5 Best African Teams to Ever Feature in World Cup Finals

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With the 2022 World Cup on the horizon, we take a look down memory lane at the five best African teams to ever feature at the tournament

FIFA World Cup

Africa has given the world some great teams over the years, with the skill, style and occasional unpredictability, often seeing them get the better of higher-ranked nations.

Cameroon, Ghana, Morocco, Senegal and Tunisia are their continent’s representatives for Qatar 2022, and all will be hoping to be the first African side to reach the semi-finals and potentially go beyond.

Algeria – 1982 World Cup

One of the greatest controversies in World Cup history was The Nichtangriffspakt von Gijon when West Germany and Austria conspired to ensure Die Mannschaft won, a result that would see the Germans progress on goal difference.

They would go on to lose in the final, but arguably, the tragedy of the tournament was that Algeria were sent home from Spain due to that result in Asturias.

The Fennec Foxes had earlier beaten West Germany 2-1 but lost to the Austrians. Having beaten Chile, they were tied with their European rivals on four points, only to be squeezed out by the outcome of that controversial game at El Molinon.

FIFA reacted by ensuring that from then on, all final round games in the individual groups would be played simultaneously. However, that was too late for the likes of Rabah Madjer, who would win the European Cup with Porto in 1987, and Lakhdar Belloumi.

Nigeria – 1994 World Cup

The Super Eagles soared on their World Cup debut in the States, with Emmanuel Amuneke their star man. The one-time Barcelona forward netted in the opening win over Bulgaria and then in the last-16 against Italy.

He was the leader of a strong squad that also included future Champions League winners Finindi George, Rashidi Yekini and Daniel Amokachi.

Having won that year’s AFCON, Nigeria had form heading into the competition. They played with freedom and confidence and were two minutes from beating the Italians in the knockout rounds.

A Roberto Baggio double broke Nigerian hearts, but their style and swagger lit up the tournament.

Ghana – 2010 World Cup

Again, an African nation was stung by controversy in 2010, with this time Ghana, the victims, although some may argue they had their chance to right the wrong dealt to them.

Milovan Rajevac’s side qualified for South Africa with a perfect record and came through a group containing Germany, Serbia and Australia.

After beating the USA 2-1 to become the third African team to reach the quarter-finals. Uruguay were their opponents in the quarters, and the Black Stars took the lead through Sully Muntari.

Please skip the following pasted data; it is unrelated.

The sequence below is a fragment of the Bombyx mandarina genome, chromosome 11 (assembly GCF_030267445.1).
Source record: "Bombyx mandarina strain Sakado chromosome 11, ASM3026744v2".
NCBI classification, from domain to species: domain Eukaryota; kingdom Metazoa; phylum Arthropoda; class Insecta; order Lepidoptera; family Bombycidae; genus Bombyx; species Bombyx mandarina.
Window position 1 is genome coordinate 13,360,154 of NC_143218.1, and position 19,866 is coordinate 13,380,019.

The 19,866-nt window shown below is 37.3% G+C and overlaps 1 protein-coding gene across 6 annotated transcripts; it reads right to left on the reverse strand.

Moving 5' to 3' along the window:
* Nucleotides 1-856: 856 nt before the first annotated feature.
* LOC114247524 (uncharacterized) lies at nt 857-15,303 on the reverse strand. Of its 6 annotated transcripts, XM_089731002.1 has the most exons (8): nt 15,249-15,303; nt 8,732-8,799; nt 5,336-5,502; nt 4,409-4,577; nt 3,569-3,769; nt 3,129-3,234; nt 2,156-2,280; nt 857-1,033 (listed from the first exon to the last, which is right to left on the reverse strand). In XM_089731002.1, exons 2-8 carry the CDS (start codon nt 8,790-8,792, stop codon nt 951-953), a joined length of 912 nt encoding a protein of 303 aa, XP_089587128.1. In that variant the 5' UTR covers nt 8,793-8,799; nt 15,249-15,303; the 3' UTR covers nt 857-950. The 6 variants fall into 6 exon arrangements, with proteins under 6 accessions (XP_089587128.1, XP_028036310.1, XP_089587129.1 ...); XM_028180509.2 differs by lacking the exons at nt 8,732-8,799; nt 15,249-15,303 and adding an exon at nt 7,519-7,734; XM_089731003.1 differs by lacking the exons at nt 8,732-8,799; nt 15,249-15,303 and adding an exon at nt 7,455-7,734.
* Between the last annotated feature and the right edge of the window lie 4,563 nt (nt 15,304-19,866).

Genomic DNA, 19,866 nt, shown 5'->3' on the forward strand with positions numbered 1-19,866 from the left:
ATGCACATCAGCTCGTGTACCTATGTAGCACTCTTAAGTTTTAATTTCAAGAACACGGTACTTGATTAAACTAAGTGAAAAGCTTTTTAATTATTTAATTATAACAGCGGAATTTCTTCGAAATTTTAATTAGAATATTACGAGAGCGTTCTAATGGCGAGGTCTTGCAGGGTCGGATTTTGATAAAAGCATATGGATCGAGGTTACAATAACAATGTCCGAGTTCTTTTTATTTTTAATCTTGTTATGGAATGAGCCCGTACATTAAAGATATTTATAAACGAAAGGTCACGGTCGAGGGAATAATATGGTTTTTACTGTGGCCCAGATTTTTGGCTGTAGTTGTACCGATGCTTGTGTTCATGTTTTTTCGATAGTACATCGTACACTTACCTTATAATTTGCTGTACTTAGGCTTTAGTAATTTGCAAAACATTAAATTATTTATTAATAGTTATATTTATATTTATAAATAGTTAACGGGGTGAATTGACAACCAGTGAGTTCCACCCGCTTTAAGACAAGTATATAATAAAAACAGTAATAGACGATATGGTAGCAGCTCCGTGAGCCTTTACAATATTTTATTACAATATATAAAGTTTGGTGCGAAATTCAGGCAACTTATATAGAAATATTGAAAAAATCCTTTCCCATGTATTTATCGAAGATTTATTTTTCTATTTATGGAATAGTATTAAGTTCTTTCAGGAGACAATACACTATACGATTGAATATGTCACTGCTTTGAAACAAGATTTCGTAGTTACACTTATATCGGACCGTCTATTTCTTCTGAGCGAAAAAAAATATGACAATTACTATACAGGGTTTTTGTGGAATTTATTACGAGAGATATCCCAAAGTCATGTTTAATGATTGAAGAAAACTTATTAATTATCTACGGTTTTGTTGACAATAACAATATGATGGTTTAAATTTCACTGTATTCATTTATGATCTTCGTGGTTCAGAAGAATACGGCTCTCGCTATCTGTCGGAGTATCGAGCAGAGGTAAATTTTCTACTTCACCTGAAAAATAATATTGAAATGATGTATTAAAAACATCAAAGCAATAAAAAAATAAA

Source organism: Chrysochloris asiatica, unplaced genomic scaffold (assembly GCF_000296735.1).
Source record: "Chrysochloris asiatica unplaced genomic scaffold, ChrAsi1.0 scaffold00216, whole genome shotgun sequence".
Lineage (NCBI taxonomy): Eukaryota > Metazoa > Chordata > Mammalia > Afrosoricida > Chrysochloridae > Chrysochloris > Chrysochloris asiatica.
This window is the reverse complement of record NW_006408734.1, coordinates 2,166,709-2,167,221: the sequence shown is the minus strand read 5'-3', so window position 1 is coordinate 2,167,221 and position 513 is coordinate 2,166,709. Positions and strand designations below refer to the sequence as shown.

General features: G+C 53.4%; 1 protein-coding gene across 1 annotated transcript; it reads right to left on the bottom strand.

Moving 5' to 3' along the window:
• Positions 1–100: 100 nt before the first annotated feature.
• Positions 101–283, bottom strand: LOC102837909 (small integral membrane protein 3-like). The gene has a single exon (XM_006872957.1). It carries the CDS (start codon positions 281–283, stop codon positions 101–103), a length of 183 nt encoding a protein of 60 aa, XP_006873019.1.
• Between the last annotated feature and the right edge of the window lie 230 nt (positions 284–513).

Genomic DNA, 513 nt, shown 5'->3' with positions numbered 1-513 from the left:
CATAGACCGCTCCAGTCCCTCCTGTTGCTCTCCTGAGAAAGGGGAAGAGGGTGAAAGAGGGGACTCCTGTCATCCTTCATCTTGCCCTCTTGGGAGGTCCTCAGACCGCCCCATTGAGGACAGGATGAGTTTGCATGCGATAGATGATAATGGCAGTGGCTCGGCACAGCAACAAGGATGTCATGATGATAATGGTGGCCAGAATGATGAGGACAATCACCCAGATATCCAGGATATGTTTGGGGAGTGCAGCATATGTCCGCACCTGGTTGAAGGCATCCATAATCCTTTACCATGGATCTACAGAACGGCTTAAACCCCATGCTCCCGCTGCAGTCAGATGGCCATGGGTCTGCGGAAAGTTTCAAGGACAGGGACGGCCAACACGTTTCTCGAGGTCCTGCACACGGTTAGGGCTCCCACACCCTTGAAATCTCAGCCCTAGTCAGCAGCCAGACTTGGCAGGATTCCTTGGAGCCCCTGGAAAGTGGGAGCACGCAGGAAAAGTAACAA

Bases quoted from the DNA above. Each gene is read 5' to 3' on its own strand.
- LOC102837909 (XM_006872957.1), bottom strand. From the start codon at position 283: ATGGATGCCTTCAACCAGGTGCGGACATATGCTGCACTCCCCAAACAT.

Diego Forlan replied, and the moment of the match came deep in stoppage time when Luis Suarez deliberately handled the ball on the line.

Asamoah Gyan stood up and cannoned the penalty off the bar. Spot-kicks were required to separate the sides and misses by John Mensah, and Dominic Adiyiah saw the Ghaniains eliminated.

The Black Stars did all this without the injured Michael Essien and had a true ‘Golden Generation’, with Gyan and the Ayew brothers the leading lights in a fine crop of players.

Senegal – 2002 World Cup

After losing in the AFCON final, Senegal were quietly confident that they could cause a few more upsets on their World Cup debut in 2002.

However, few would have seen them beating holders France 1-0 in the opening game thanks to a Pape Bouba Diop strike. Draws against Denmark and Uruguay followed before Henri Camara’s Golden Goal knocked Sweden out in the last 16.

The tables would be turned in the quarter-finals, though, as Turkey’s Ilhan Mansiz scored a Golden Goal to see his team through in Osaka.

Diop, current coach Aliou Cisse, El Hadji Diouf, Salif Diao and Camara were amongst the players who would spend time playing in England. However, Japan and Korea 2002 will arguably always be their career highlight.

Cameroon – 1990 World Cup

The Indomitable Lions had served notice with a strong showing in 1982, including a draw with eventual winners Italy.

Fast-forward eight years, and led by the ageless Roger Milla, they became the first African nation to reach the quarter-finals.

Arguably Cameroon’s most iconic footballing moment came in the round of 16, where Milla famously dispossessed Rene Higuita before passing into the empty net. He then doubled the advantage soon after to hand his side a 2-1 win in extra-time.

Before all that, they famously beat defending champions Argentina in the opening game en route to topping Group A.

In the end, it was England who eliminated the Idominatable Lions in the quarters, Gary Lineker netting twice from the penalty spot to seal a 3-2 extra-time win for Bobby Robson’s side.

The first choice in any quiz team, Jack is your man for stats, facts and information across a wide range of different sports. As well as a vast knowledge of football, he specialises in cycling, rugby and tennis amongst a number of other sports.
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